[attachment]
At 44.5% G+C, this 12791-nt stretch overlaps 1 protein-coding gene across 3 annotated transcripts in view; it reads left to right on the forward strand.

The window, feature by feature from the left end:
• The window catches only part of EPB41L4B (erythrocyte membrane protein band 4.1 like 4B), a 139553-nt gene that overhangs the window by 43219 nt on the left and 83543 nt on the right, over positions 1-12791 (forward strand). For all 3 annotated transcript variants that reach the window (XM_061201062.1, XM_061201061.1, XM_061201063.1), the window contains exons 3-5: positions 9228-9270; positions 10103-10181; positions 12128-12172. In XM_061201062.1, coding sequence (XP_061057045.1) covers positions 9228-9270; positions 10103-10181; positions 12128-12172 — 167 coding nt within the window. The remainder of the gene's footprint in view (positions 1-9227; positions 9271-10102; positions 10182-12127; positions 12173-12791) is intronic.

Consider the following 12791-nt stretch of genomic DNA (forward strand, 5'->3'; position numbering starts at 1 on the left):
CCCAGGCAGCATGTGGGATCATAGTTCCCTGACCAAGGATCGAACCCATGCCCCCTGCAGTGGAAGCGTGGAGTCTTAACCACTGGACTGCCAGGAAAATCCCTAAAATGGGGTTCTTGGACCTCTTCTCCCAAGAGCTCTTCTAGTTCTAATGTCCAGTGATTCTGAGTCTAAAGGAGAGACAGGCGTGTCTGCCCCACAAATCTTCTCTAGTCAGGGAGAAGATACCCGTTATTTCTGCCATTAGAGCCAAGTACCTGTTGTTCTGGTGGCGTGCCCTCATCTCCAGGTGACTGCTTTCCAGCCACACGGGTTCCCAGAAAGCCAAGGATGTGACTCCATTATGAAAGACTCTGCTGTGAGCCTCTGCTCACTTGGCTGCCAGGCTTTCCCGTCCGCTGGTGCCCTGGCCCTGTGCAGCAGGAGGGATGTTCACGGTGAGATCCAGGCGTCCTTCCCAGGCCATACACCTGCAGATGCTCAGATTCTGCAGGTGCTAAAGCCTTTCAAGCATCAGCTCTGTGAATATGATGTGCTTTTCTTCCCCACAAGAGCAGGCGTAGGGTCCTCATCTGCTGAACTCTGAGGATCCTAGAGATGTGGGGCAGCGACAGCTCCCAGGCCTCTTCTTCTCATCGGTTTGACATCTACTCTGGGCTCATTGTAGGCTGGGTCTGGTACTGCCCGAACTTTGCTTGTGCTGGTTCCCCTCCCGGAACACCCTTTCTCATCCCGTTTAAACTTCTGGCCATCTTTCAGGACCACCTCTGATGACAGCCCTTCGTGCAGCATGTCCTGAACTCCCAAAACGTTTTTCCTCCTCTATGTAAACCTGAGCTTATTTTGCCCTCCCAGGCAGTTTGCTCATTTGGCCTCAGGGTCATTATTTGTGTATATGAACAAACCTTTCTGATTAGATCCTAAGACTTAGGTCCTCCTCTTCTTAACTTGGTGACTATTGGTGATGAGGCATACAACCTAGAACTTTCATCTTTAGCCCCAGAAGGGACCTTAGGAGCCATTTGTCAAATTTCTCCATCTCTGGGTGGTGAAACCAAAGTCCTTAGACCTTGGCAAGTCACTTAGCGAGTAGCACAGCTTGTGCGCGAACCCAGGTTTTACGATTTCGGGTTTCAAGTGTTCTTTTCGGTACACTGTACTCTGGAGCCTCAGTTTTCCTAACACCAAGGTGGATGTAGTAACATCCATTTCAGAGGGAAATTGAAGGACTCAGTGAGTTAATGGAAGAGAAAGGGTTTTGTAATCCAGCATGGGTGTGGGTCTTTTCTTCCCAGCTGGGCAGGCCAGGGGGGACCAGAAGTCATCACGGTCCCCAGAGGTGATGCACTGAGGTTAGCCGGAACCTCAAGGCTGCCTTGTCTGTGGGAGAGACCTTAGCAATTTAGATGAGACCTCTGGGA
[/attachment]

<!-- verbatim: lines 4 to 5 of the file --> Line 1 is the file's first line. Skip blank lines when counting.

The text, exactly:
Consider the following 12791-nt stretch of genomic DNA (forward strand, 5'->3'; position numbering starts at 1 on the left):
CCCAGGCAGCATGTGGGATCATAGTTCCCTGACCAAGGATCGAACCCATGCCCCCTGCAGTGGAAGCGTGGAGTCTTAACCACTGGACTGCCAGGAAAATCCCTAAAATGGGGTTCTTGGACCTCTTCTCCCAAGAGCTCTTCTAGTTCTAATGTCCAGTGATTCTGAGTCTAAAGGAGAGACAGGCGTGTCTGCCCCACAAATCTTCTCTAGTCAGGGAGAAGATACCCGTTATTTCTGCCATTAGAGCCAAGTACCTGTTGTTCTGGTGGCGTGCCCTCATCTCCAGGTGACTGCTTTCCAGCCACACGGGTTCCCAGAAAGCCAAGGATGTGACTCCATTATGAAAGACTCTGCTGTGAGCCTCTGCTCACTTGGCTGCCAGGCTTTCCCGTCCGCTGGTGCCCTGGCCCTGTGCAGCAGGAGGGATGTTCACGGTGAGATCCAGGCGTCCTTCCCAGGCCATACACCTGCAGATGCTCAGATTCTGCAGGTGCTAAAGCCTTTCAAGCATCAGCTCTGTGAATATGATGTGCTTTTCTTCCCCACAAGAGCAGGCGTAGGGTCCTCATCTGCTGAACTCTGAGGATCCTAGAGATGTGGGGCAGCGACAGCTCCCAGGCCTCTTCTTCTCATCGGTTTGACATCTACTCTGGGCTCATTGTAGGCTGGGTCTGGTACTGCCCGAACTTTGCTTGTGCTGGTTCCCCTCCCGGAACACCCTTTCTCATCCCGTTTAAACTTCTGGCCATCTTTCAGGACCACCTCTGATGACAGCCCTTCGTGCAGCATGTCCTGAACTCCCAAAACGTTTTTCCTCCTCTATGTAAACCTGAGCTTATTTTGCCCTCCCAGGCAGTTTGCTCATTTGGCCTCAGGGTCATTATTTGTGTATATGAACAAACCTTTCTGATTAGATCCTAAGACTTAGGTCCTCCTCTTCTTAACTTGGTGACTATTGGTGATGAGGCATACAACCTAGAACTTTCATCTTTAGCCCCAGAAGGGACCTTAGGAGCCATTTGTCAAATTTCTCCATCTCTGGGTGGTGAAACCAAAGTCCTTAGACCTTGGCAAGTCACTTAGCGAGTAGCACAGCTTGTGCGCGAACCCAGGTTTTACGATTTCGGGTTTCAAGTGTTCTTTTCGGTACACTGTACTCTGGAGCCTCAGTTTTCCTAACACCAAGGTGGATGTAGTAACATCCATTTCAGAGGGAAATTGAAGGACTCAGTGAGTTAATGGAAGAGAAAGGGTTTTGTAATCCAGCATGGGTGTGGGTCTTTTCTTCCCAGCTGGGCAGGCCAGGGGGGACCAGAAGTCATCACGGTCCCCAGAGGTGATGCACTGAGGTTAGCCGGAACCTCAAGGCTGCCTTGTCTGTGGGAGAGACCTTAGCAATTTAGATGAGACCTCTGGGA